HM Treasury changes course on collecting data around unhosted crypto wallets

HM Treasury changes course on collecting data around unhosted crypto wallets

“There is not good evidence that unhosted wallets present a disproportionate risk of being used in illicit finance,” said the Treasury update.

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The government of the United Kingdom said it intends to modify a proposal that would have required crypto firms to collect personal data from individuals holding unhosted wallets that were the recipients of digital asset transfers.

In its Amendments to the Money Laundering, Terrorist Financing and Transfer of Funds updated on Wednesd, HM Treasury said it will be scaling back its requirements to gather data from both the senders and recipients of crypto to an unhosted wallet, unless the transaction poses “an elevated risk of illicit finance.” The U.K. government added that unhosted wallets could be used for a variety of legitimate purposes, including an additional layer of protection as is sometimes the case for cold wallets.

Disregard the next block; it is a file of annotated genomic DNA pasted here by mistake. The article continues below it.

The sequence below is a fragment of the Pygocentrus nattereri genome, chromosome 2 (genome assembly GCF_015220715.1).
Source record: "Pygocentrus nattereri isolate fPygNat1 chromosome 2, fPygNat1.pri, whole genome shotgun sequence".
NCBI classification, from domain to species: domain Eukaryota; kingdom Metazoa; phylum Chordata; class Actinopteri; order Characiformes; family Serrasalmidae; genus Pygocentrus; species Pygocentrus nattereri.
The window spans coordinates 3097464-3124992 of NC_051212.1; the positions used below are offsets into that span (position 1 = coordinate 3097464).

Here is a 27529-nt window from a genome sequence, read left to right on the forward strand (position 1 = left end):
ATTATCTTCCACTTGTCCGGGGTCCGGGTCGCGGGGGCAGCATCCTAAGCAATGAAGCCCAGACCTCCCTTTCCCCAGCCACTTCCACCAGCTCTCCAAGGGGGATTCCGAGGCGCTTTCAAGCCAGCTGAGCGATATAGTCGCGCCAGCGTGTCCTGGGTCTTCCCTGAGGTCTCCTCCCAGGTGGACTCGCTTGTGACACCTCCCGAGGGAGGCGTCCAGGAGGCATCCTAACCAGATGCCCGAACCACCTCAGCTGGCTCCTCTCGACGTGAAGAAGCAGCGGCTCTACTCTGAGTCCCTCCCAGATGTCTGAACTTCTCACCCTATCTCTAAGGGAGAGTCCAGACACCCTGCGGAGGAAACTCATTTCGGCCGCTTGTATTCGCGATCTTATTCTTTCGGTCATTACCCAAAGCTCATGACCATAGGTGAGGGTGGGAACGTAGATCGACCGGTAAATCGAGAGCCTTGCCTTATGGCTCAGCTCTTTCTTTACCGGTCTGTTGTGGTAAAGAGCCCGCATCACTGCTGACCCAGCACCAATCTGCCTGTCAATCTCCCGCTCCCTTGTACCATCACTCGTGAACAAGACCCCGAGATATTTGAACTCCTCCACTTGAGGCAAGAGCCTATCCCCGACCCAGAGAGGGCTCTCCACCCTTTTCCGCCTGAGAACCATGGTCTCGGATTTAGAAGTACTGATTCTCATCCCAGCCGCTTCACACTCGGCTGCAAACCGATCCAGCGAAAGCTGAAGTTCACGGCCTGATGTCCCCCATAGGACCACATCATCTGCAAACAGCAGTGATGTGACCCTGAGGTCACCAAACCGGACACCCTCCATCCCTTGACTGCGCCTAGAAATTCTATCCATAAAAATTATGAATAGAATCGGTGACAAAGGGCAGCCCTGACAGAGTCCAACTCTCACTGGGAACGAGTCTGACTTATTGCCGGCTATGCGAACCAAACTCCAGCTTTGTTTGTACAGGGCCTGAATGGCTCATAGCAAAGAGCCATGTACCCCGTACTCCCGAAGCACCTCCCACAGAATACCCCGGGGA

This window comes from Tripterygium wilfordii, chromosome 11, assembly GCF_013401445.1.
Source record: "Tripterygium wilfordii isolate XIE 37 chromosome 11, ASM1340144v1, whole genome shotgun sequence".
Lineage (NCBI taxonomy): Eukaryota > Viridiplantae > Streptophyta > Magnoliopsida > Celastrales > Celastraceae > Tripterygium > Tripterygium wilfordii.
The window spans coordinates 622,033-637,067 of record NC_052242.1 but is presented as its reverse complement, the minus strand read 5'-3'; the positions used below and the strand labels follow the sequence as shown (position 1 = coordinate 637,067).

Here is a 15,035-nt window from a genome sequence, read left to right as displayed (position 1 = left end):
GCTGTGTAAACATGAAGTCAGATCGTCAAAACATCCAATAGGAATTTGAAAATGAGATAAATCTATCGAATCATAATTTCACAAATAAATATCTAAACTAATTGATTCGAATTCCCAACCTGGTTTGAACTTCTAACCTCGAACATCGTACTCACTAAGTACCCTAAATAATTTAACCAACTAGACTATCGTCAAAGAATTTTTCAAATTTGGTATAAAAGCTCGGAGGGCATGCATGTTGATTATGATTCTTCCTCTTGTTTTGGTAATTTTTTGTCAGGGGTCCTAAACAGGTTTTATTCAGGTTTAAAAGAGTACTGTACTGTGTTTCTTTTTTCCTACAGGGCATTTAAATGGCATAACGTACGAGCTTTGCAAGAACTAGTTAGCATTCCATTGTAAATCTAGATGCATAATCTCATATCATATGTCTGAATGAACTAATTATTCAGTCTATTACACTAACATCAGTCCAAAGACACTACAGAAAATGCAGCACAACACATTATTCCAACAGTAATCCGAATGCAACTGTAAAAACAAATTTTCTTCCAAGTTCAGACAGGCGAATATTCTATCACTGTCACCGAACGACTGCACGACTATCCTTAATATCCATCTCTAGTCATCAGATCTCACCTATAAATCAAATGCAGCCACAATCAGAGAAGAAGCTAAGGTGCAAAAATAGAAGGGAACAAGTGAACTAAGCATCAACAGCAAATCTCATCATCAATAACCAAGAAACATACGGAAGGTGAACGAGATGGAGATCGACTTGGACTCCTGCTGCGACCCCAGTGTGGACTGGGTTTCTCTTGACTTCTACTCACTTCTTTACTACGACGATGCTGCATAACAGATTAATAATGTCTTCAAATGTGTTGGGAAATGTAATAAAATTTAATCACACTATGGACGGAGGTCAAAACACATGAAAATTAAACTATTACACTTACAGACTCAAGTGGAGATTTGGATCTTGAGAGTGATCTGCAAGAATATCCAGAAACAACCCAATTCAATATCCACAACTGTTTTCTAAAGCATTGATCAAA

“There is not good evidence that unhosted wallets present a disproportionate risk of being used in illicit finance,” said the HM Treasury report. “Nevertheless, the government is conscious that completely exempting unhosted wallets from the Travel Rule could create an incentive for criminals to use them to evade controls.”

The U.K. government made the change in response to a consultation between July and October 2021 from “[Anti-Money Laundering] (AML)/[Counter-Terrorism Financing] (CTF) supervisors, industry, civil society, academia and several government departments,” in which many expressed concerns about the “breadth of personal information collected” around transfers to unhosted wallets as well as the time required to enact such policy. According to the Treasury Department, the amendments will have a one-year grace period, taking effect in September 2023 if approved by Parliament.

Related: Enforcement and adoption: What do UK’s recent regulatory aims for crypto mean?

HM Treasury hinted it would implement the changes in accordance with the Financial Action Task Force’s Travel Rule, which sets out recommendations for regulators aimed at having cryptocurrency transactions comply with Combating the Financing of Terrorism and Anti-Money Laundering regulations. The FATF will release a report on how participating countries are implementing their travel rule at the end of June.

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